Tuesday, February 05, 2008

Speaking of post-war Germany...

So the same week that we watched The Good German, we went to see the play Copenhagen. When we chose the movie, we really didn't think about the connection. It's not like we thought to ourselves, "Oh, let's watch something else about the atom bomb, Germany and WWII."

I'd always wanted to see Copenhagen and it was a good production. Will LeBow, Boston's resident theater God was Niels Bohr. John Kuntz, Boston's resident clown, challenged himself with the role of Heisenberg. He received very good reviews and my husband said (we saw him afterwards) that he would have never guessed that John would sound, well, like a queen offstage, based on his role onstage. I know John peripherally, but he'd recently been in a show with Mirror's wife. We actually ran into Mirror, his wife and another mutual friend at the show. Very fun, at a not so fun play.

It's about a mysterious meeting between Bohr and Heisenberg in 1941 when Denmark was under German control. Being an amateur physics geek I've been intrigued by both men for years.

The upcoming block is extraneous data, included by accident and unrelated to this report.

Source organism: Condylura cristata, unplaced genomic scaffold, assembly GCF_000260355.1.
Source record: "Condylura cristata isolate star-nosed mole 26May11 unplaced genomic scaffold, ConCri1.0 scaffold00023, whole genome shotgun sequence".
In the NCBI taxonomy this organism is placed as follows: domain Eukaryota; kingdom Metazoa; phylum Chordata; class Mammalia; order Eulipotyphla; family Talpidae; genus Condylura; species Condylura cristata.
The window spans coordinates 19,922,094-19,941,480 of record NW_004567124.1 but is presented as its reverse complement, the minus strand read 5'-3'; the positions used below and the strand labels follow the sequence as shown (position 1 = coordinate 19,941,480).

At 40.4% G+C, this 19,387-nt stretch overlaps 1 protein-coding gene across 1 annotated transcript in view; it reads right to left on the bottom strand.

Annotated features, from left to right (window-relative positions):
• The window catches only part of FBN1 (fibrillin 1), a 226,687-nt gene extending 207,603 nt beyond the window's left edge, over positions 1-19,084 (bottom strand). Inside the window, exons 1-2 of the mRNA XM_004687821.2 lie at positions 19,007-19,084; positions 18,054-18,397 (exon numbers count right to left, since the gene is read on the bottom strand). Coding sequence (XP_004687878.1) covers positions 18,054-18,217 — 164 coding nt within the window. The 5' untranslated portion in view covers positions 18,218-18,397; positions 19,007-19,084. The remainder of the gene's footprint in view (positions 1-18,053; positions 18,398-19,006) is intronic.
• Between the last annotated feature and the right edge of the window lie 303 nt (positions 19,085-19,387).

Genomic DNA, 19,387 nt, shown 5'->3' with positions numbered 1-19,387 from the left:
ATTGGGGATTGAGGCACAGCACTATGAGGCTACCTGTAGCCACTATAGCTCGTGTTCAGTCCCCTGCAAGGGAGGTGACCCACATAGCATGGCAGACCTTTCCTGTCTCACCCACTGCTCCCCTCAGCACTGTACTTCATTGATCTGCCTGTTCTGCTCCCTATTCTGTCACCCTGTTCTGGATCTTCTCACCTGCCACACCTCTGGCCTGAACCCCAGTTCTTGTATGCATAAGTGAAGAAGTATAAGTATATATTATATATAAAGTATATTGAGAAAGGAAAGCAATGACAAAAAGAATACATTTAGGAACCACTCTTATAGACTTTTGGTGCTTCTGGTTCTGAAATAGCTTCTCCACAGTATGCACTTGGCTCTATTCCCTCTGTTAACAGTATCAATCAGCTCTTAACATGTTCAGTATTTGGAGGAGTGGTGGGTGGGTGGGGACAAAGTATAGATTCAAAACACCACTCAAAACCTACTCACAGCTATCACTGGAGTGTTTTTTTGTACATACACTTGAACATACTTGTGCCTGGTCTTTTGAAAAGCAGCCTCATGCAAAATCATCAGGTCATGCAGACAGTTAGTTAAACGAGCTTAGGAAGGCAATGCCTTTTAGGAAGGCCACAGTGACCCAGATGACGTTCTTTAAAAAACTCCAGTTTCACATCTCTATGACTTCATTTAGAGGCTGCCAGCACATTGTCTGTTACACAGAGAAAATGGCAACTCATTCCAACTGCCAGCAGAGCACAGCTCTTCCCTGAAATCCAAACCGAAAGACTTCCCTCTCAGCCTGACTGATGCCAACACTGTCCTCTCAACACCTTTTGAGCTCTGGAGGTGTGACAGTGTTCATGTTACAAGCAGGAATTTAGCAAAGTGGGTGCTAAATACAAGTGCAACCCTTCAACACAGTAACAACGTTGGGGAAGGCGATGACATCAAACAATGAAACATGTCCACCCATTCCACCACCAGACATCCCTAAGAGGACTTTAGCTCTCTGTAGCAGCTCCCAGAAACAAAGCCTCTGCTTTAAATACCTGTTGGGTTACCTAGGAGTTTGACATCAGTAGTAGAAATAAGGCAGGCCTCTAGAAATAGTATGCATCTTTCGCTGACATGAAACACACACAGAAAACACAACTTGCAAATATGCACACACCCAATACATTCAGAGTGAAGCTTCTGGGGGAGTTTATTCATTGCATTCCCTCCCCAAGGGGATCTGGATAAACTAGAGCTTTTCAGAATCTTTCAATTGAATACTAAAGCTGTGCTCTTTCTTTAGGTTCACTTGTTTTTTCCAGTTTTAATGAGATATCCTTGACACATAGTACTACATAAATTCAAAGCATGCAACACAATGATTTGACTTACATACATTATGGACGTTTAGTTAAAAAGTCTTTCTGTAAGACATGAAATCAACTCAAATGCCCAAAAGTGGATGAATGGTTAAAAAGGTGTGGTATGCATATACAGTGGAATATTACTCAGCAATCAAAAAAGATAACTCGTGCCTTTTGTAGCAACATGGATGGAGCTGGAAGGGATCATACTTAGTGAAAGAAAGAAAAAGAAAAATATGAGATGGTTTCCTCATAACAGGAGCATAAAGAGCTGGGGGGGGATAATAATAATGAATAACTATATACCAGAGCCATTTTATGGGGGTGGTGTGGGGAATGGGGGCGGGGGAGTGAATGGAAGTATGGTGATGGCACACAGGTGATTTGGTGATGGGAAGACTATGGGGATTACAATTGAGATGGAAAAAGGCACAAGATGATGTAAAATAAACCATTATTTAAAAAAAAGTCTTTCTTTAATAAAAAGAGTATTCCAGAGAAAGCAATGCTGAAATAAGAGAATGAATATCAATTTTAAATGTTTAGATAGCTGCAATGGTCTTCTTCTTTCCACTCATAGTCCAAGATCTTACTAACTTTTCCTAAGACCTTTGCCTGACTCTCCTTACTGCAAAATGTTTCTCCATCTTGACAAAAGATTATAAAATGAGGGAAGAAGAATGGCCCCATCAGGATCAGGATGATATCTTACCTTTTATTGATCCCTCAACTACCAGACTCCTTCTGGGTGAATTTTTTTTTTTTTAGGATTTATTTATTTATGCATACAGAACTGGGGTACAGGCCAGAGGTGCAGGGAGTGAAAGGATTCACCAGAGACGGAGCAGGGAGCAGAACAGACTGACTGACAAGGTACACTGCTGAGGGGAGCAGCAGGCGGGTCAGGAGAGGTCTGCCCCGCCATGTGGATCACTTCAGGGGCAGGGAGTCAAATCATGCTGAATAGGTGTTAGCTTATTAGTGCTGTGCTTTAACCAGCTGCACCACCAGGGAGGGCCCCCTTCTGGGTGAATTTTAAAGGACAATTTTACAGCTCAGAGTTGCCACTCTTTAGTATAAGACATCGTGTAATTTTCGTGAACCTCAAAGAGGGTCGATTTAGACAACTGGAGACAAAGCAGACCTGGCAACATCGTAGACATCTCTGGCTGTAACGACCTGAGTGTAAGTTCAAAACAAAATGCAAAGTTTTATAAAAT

The play is beautiful--an exploration of the possibilities of what they talked about, of the possibilities in every life, interwoven and tied to Heisenberg's own Uncertainty Principle (as a note--people I know who are real physicists tend to be bothered by this application of a mathematical/scientific principle onto human behaviour--I've been trying to tie Kuhn's Paradigm shift to social interaction for years.)

The one false note was Bohr's wife played by a major player in Boston theater. I really didn't think whe was very good, and that was before she fumbled and ultimately lost a line and actually had to call for line!

John was good, but Will was effortless. Sometime ago I posted about my problem with theater and acting and Mirror wrote me an email talking about how Will LeBow is terrific from 5 feet away and from 500. He really is.

Interestingly, going back to The Good German for a moment, the questions of what we must do to survive and what we owe our country also came up. And Heisenberg too, spoke as Clooney's character does, of not believing the reports of Hiroshima when they came. That it could not be possible. Partially because it was unthinkable, but also because he himself had believed he had proved it impossible--or so one of the threads of the play woulld have us believe.

And he too described going home through a devestated Berlin at the end of the war.

If the German people "deserved it" for what they had allowed, then what do we deserve?

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